I love data. In my last role as Redesign Administrator at an urban middle school, I immersed myself in it. I downloaded spreadsheets of student performance on a daily basis, and I built beautiful dashboards for the admin team and staff.
Our students had unlimited access as well. They could log into our grading system for real-time grades, and look at a consolidated data sheet for performance on several skill assessments. Students would then be motivated to take ownership of their own learning and growth—or so we thought.
But it didn’t work. When report card time came, I’d be baffled by large numbers of students who were surprised at their grades. Despite all of the tools, they would go look at the old-school printed grade sheet on the wall, and say things like:
“You didn’t tell me I had any missing assignments!”
“Wait, that district test counted for my grade?”
“My teacher gives me whatever grade s/he wants. Oh well.”
For a school that was pushing on student ownership and agency, these were gut wrenching to hear. That last one especially.
Thanks for this awesome data sheet, Ms. Gupta! (Said no student, ever)
I used to think that if we could just present aggregate, real-time, relevant data to students in a simple way, only good things could come. Student-driven diagnosis, motivation and growth would be natural by-products.
But instead, it became just another way school was being “done” to students. They received a mysterious data sheet that came out of Ms. Gupta’s computer or some impersonal software. The adults were once again stamping a label on who is a good student versus a bad student. They would look at my beautiful dashboards, shrug their shoulders, and move on in a blink of an eye.
We tried to inspire reflection, but it often happened separate from learning. At the end of the semester, we’d ask students about their strengths and weaknesses, and what they could do differently next semester. They would write down a few ideas, but were never asked to come back to them. It became an activity that yielded little impact.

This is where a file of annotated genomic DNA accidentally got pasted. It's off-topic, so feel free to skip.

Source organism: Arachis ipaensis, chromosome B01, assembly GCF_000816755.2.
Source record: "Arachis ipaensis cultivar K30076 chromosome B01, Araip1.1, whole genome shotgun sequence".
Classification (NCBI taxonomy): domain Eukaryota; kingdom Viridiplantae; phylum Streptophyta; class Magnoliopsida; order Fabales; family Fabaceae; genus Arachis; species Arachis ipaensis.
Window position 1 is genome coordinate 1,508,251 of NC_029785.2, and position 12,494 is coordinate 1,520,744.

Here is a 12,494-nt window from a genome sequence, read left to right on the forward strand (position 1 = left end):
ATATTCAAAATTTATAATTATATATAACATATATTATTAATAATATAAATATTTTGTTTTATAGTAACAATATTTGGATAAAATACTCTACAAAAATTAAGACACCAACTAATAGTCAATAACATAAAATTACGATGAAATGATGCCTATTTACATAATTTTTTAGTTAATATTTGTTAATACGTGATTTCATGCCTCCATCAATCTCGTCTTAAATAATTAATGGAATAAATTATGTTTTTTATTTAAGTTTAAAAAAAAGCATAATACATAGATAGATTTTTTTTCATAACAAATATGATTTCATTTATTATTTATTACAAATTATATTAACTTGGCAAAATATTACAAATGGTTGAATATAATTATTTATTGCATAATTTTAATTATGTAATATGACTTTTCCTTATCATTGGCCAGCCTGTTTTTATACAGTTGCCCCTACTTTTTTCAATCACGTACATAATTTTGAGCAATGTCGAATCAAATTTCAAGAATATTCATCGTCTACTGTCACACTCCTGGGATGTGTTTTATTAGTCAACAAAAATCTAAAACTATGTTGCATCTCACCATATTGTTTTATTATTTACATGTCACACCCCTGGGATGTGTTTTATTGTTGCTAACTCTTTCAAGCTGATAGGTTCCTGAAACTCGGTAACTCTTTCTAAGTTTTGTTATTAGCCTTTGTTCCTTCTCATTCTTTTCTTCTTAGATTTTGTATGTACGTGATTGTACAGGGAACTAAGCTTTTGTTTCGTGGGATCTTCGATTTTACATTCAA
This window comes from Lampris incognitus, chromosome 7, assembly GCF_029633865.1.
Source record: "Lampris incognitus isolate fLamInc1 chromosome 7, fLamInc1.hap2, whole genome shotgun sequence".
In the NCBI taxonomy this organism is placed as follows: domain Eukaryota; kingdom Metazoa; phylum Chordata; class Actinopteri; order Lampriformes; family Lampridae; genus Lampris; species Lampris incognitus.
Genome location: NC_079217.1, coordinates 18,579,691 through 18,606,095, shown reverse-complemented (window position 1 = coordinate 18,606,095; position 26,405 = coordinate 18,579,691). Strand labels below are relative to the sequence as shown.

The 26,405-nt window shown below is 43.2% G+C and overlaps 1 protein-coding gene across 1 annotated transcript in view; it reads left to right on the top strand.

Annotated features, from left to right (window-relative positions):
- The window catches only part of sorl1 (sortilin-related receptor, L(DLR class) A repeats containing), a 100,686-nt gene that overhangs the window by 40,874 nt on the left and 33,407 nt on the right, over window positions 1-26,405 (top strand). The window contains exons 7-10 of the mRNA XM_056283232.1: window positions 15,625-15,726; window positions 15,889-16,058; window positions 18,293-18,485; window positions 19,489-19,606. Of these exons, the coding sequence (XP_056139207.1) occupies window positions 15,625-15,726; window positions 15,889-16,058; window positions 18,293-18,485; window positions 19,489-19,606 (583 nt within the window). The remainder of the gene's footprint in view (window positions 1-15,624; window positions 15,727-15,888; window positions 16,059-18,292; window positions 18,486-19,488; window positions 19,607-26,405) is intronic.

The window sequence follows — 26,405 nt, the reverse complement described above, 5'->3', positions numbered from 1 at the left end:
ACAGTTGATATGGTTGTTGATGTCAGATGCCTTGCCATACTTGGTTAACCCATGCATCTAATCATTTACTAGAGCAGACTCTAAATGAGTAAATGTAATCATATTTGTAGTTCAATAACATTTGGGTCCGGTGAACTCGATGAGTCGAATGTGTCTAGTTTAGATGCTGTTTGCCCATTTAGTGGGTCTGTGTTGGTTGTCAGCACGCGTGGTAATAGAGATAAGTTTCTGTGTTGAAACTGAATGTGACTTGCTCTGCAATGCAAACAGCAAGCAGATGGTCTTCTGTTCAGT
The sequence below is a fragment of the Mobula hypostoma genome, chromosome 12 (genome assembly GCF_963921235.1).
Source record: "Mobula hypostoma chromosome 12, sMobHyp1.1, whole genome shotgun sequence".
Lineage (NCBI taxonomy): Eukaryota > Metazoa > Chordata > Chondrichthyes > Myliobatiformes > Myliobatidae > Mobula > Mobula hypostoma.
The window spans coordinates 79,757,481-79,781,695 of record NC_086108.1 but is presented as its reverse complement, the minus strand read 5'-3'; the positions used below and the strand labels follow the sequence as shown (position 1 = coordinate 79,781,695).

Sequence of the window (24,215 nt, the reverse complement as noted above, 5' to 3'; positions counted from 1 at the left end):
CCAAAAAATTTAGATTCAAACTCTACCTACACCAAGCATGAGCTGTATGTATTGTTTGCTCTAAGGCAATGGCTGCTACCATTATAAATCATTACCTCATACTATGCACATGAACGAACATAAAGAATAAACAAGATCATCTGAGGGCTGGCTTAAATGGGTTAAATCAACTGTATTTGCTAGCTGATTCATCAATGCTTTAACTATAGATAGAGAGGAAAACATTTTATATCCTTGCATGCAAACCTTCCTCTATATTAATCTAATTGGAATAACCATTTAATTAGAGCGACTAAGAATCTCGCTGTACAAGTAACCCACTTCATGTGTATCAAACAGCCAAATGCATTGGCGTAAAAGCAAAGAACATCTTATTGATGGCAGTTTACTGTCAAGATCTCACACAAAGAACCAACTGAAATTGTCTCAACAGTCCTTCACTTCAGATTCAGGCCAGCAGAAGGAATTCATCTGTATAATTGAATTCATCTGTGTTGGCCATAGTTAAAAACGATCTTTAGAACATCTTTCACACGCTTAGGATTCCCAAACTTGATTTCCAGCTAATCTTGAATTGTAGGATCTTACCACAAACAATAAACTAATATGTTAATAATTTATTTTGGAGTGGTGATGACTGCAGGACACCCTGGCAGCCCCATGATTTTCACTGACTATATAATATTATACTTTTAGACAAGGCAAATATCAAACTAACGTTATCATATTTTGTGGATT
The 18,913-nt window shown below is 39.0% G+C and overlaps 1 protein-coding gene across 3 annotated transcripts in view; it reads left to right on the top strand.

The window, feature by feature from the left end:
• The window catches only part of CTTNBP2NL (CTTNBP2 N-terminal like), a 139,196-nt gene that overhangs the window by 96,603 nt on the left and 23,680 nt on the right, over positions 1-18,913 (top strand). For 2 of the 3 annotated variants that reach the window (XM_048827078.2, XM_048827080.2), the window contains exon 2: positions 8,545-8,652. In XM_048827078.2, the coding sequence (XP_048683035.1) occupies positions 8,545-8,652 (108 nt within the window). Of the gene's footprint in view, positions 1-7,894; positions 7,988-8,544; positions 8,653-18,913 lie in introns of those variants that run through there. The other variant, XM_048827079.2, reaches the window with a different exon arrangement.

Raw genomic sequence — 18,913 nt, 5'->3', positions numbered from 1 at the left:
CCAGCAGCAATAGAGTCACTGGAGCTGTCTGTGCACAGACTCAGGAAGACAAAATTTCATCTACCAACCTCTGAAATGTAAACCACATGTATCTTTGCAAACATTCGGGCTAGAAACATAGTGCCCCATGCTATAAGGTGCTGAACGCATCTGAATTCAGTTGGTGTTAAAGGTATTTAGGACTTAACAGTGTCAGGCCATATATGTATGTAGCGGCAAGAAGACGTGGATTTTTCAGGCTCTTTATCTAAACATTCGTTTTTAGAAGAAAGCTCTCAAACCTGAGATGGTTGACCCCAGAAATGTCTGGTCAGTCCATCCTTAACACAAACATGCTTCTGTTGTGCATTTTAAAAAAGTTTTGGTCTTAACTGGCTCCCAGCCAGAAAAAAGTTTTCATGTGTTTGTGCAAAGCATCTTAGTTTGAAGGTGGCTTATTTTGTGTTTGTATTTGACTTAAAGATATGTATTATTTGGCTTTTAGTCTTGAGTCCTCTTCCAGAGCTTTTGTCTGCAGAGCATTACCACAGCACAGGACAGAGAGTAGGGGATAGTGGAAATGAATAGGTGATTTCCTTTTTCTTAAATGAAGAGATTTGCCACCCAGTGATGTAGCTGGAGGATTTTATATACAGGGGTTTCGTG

I recently observed an 8th grade classroom using a sophisticated online math program that provided daily updates to student playlists and schedules. The student homepage is an automated dashboard that shows progress on core skills and gaps that need to be filled. I watched a student complete a lesson successfully, and his dashboard promptly updated saying “You’ve mastered Skill 510!”
I gave him a high-five and asked him what Skill 510 was. He looked at me, looked at the screen, and said, “I have no idea.” We must do better.
How might students interact with their data in a meaningful way?
Having seen these results, I’ve totally changed my tune on this process. Adults automating student dashboards isn’t the answer, no matter how comprehensive and beautiful they are. I believe students need to have a central role in creating their own data story. And in the moments of learning, they must think critically about their personal next steps to push the story forward.
At Roosevelt Middle School in Oakland, CA, the team worked tirelessly on data collection. They scoured data sources back several years, and built deep academic snapshots of each student’s progress and growth over time. Instead of just handing these to kids, however, they are coming up with ways for students to engage and make the data their own. For example, they asked students to graph their math scores over time so students visually construct and better understand their own trajectory.
When I participated in Summit Learning’s professional development, they emphasized the role of a mentor to engage with students on their data. Their schedule carved out weekly one-on-one checkins for every student, where the output of the automated dashboards could be unpacked and next steps defined. Carpe Diem Schools does something similar.
I applaud these efforts that allow students to touch and shape their own data, instead of it just being handed to them. As a system, we need to come up with more scalable ways to do this. I love the mentorship model, but I know building that time into a master schedule is difficult. (We weren’t able to make it work at my last school.)
My contribution to this thinking is a new tool that doesn’t require adult aggregation of data at all. Instead, students enter in their own scores on items as they go, and write quick, in-the-moment reflections on what they can do differently next time. They own their learning dashboard instead of relying on adults or an LMS to process the data for them. Teachers can respond in the tool with quick notes of feedback, allowing for more flexibility (and less time) than one-on-one conferences.
We’ve seen the locus of control shift. Student data becomes less “what a teacher gave me” and more “what I earned” and “I am in full control to change it.” Those are far better words to be hearing from students.